Chipotle’s fortunes have only gotten worse at the start of 2016.
The restaurant chain, which was linked to a number of food-borne illness outbreaks in 2015, disclosed in a corporate filing Wednesday that it is the subject of a criminal investigation conducted by the U.S. Attorney’s Office for the Central District of California, in conjunction with the U.S. Food and Drug Administration’s Office of Criminal Investigations. The company said it was served with a Federal Grand Jury Subpoena from the U.S. District Court for the Central District of California last month.
“The subpoena requires us to produce a broad range of documents related to a Chipotle restaurant in Simi Valley, California, that experienced an isolated norovirus incident during August 2015,” the document stated.
According to a timeline by Food Safety News of several outbreaks linked to Chipotle last year, at least 234 people were sickened with norovirus after eating at a restaurant in the Simi Valley Town Center.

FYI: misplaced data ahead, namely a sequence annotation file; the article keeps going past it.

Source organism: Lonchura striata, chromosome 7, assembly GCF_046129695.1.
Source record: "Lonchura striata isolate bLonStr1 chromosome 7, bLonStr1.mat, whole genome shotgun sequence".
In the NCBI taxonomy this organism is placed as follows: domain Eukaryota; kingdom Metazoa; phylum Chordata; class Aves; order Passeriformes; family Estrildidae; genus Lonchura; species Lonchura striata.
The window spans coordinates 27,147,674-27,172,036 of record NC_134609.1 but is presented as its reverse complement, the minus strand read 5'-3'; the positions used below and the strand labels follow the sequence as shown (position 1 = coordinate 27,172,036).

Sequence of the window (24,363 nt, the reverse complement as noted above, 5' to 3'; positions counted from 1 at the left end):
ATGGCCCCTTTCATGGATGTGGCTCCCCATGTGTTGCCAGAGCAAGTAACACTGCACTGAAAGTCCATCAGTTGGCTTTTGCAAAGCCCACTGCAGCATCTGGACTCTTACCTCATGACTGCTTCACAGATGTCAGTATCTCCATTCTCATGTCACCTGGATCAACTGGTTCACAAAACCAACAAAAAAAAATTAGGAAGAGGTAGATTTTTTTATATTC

Chipotle stock is down about 33% since this time last year, and its sales continue to suffer worse declines than expected. Comparable restaurant sales fell by 14.6% in the fourth quarter, the company said, worse than the 8% to 11% decline it forecasted in December before the Boston norovirus outbreak.
“We intend to fully cooperate in the investigation. It is not possible at this time to determine whether we will incur, or to reasonably estimate the amount of, any fines, penalties or further liabilities in connection with the investigation pursuant to which the subpoena was issued,” Chipotle stated.
The company is also involved in a number of lawsuits related to the outbreaks.
Chipotle, which has more than 1,900 locations, said it spent between $14 million and $16 million last quarter to replace food in some restaurants, conduct lab analyses of food samples and environmental swabs, increase marketing, and retain advisory services for epidemiology and food safety, as well as estimated legal claims and related expenses.
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